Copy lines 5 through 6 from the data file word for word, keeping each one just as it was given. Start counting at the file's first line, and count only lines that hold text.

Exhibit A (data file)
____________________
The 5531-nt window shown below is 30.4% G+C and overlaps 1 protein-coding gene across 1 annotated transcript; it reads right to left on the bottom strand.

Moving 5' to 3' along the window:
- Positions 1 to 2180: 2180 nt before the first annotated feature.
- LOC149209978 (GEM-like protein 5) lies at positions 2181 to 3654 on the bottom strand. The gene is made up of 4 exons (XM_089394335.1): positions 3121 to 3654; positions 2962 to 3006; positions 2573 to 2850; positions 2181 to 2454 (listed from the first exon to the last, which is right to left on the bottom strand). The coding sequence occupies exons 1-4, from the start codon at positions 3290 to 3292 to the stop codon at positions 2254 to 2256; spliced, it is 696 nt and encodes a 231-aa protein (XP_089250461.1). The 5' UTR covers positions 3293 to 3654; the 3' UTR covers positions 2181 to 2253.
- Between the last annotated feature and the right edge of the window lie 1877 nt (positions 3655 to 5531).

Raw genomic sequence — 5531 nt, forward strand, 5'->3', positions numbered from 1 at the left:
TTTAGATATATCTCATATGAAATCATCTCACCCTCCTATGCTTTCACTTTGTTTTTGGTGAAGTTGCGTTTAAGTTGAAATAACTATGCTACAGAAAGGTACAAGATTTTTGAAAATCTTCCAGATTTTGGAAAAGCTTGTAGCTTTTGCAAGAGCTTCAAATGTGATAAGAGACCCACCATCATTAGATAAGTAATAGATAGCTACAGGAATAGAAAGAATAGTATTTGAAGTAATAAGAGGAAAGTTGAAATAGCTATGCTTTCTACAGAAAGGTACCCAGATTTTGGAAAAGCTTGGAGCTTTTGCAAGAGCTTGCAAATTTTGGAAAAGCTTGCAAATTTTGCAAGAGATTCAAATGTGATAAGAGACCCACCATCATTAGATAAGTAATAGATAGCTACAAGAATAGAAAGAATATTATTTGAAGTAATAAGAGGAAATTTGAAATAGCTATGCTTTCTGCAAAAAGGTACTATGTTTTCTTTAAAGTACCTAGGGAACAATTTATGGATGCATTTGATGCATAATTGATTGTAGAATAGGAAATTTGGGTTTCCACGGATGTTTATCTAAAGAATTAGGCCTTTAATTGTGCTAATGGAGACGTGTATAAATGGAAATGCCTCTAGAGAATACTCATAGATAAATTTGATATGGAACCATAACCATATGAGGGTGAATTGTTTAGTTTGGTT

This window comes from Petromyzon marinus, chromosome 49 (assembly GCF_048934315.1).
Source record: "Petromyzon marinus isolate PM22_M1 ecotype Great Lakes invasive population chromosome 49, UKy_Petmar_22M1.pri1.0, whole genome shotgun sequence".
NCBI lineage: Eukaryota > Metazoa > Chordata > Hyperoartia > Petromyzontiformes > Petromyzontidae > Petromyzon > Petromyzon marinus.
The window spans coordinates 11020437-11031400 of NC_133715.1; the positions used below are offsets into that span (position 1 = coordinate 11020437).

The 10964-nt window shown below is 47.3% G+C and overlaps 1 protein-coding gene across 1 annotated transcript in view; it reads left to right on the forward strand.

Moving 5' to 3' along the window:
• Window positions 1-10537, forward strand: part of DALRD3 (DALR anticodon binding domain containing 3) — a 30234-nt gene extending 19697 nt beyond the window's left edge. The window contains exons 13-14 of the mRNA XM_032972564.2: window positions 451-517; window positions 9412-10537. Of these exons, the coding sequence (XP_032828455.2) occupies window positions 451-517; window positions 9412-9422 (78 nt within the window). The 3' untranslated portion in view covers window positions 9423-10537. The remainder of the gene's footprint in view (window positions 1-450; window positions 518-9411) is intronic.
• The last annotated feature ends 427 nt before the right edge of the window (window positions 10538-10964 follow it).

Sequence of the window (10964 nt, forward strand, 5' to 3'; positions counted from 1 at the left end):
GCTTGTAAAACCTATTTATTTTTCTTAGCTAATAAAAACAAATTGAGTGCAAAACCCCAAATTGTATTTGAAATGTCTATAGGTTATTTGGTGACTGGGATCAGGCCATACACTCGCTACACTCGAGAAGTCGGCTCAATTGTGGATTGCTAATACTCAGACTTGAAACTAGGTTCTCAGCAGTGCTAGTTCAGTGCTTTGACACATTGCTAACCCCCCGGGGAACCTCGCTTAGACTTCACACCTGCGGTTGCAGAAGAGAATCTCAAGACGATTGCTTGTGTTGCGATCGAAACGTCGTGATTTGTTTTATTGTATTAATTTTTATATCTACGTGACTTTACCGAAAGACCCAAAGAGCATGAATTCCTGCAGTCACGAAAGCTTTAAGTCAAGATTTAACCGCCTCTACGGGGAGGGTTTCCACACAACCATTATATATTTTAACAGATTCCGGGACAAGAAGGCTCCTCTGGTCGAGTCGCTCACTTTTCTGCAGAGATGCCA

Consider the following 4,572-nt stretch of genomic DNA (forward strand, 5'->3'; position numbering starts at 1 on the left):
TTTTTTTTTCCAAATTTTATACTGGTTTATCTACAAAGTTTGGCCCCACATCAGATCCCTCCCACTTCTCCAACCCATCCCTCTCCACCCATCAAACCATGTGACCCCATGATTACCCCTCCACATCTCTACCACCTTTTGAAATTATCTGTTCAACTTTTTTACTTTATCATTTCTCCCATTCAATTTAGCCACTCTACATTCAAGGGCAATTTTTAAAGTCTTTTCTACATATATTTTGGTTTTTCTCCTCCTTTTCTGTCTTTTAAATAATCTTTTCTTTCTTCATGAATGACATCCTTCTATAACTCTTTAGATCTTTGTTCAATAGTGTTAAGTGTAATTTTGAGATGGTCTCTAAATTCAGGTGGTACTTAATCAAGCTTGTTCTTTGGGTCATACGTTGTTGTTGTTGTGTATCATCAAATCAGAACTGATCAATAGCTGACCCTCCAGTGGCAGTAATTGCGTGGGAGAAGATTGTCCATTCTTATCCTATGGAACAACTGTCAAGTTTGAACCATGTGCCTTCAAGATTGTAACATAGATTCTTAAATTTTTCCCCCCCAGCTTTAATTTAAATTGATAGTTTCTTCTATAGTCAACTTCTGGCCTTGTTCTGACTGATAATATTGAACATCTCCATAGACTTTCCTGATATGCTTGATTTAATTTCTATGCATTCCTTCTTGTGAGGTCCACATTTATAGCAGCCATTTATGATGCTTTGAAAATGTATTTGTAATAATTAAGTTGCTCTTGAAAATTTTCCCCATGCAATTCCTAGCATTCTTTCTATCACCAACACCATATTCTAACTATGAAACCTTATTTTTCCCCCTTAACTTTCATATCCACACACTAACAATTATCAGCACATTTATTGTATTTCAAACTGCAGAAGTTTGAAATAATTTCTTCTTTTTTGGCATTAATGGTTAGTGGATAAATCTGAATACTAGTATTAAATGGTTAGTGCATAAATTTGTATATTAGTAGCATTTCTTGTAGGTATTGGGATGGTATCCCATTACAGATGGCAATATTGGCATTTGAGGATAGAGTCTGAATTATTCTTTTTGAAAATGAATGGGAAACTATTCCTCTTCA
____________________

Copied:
- Between the last annotated feature and the right edge of the window lie 1877 nt (positions 3655 to 5531).

Raw genomic sequence — 5531 nt, forward strand, 5'->3', positions numbered from 1 at the left: